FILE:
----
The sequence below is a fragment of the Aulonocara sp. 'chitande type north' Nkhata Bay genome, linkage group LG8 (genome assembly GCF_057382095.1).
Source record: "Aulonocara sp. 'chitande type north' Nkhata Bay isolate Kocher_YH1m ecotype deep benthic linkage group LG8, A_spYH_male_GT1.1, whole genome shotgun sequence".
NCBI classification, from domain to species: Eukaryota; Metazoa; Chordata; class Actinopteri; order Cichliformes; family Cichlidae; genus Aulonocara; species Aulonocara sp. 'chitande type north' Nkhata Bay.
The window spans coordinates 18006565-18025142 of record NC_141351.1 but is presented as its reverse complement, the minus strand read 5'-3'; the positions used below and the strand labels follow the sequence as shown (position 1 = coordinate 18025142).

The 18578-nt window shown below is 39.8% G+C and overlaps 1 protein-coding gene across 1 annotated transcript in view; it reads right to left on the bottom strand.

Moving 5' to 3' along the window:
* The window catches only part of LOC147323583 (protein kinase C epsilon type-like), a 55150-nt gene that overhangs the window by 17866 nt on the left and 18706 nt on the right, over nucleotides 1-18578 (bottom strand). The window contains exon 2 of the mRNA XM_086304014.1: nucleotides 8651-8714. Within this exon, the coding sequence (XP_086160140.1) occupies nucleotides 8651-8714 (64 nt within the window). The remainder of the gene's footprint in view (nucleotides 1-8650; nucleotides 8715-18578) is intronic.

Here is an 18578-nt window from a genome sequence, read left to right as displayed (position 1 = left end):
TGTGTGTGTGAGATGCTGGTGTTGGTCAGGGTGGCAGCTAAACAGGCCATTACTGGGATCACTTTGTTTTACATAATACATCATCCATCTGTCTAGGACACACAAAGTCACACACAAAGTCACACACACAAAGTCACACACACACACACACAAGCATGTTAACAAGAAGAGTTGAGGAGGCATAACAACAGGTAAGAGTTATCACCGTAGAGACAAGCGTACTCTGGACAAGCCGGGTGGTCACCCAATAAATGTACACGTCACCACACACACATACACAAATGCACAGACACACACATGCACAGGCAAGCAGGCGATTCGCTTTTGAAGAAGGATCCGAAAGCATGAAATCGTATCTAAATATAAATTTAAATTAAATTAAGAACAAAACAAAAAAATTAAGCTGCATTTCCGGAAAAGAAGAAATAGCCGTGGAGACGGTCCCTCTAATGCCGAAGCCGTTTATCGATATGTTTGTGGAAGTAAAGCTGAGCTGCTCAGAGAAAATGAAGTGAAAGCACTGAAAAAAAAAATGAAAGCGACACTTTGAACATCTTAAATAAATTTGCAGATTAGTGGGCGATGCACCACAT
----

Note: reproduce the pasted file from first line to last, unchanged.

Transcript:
The sequence below is a fragment of the Aulonocara sp. 'chitande type north' Nkhata Bay genome, linkage group LG8 (genome assembly GCF_057382095.1).
Source record: "Aulonocara sp. 'chitande type north' Nkhata Bay isolate Kocher_YH1m ecotype deep benthic linkage group LG8, A_spYH_male_GT1.1, whole genome shotgun sequence".
NCBI classification, from domain to species: Eukaryota; Metazoa; Chordata; class Actinopteri; order Cichliformes; family Cichlidae; genus Aulonocara; species Aulonocara sp. 'chitande type north' Nkhata Bay.
The window spans coordinates 18006565-18025142 of record NC_141351.1 but is presented as its reverse complement, the minus strand read 5'-3'; the positions used below and the strand labels follow the sequence as shown (position 1 = coordinate 18025142).

The 18578-nt window shown below is 39.8% G+C and overlaps 1 protein-coding gene across 1 annotated transcript in view; it reads right to left on the bottom strand.

Moving 5' to 3' along the window:
* The window catches only part of LOC147323583 (protein kinase C epsilon type-like), a 55150-nt gene that overhangs the window by 17866 nt on the left and 18706 nt on the right, over nucleotides 1-18578 (bottom strand). The window contains exon 2 of the mRNA XM_086304014.1: nucleotides 8651-8714. Within this exon, the coding sequence (XP_086160140.1) occupies nucleotides 8651-8714 (64 nt within the window). The remainder of the gene's footprint in view (nucleotides 1-8650; nucleotides 8715-18578) is intronic.

Here is an 18578-nt window from a genome sequence, read left to right as displayed (position 1 = left end):
TGTGTGTGTGAGATGCTGGTGTTGGTCAGGGTGGCAGCTAAACAGGCCATTACTGGGATCACTTTGTTTTACATAATACATCATCCATCTGTCTAGGACACACAAAGTCACACACAAAGTCACACACACAAAGTCACACACACACACACACAAGCATGTTAACAAGAAGAGTTGAGGAGGCATAACAACAGGTAAGAGTTATCACCGTAGAGACAAGCGTACTCTGGACAAGCCGGGTGGTCACCCAATAAATGTACACGTCACCACACACACATACACAAATGCACAGACACACACATGCACAGGCAAGCAGGCGATTCGCTTTTGAAGAAGGATCCGAAAGCATGAAATCGTATCTAAATATAAATTTAAATTAAATTAAGAACAAAACAAAAAAATTAAGCTGCATTTCCGGAAAAGAAGAAATAGCCGTGGAGACGGTCCCTCTAATGCCGAAGCCGTTTATCGATATGTTTGTGGAAGTAAAGCTGAGCTGCTCAGAGAAAATGAAGTGAAAGCACTGAAAAAAAAAATGAAAGCGACACTTTGAACATCTTAAATAAATTTGCAGATTAGTGGGCGATGCACCACAT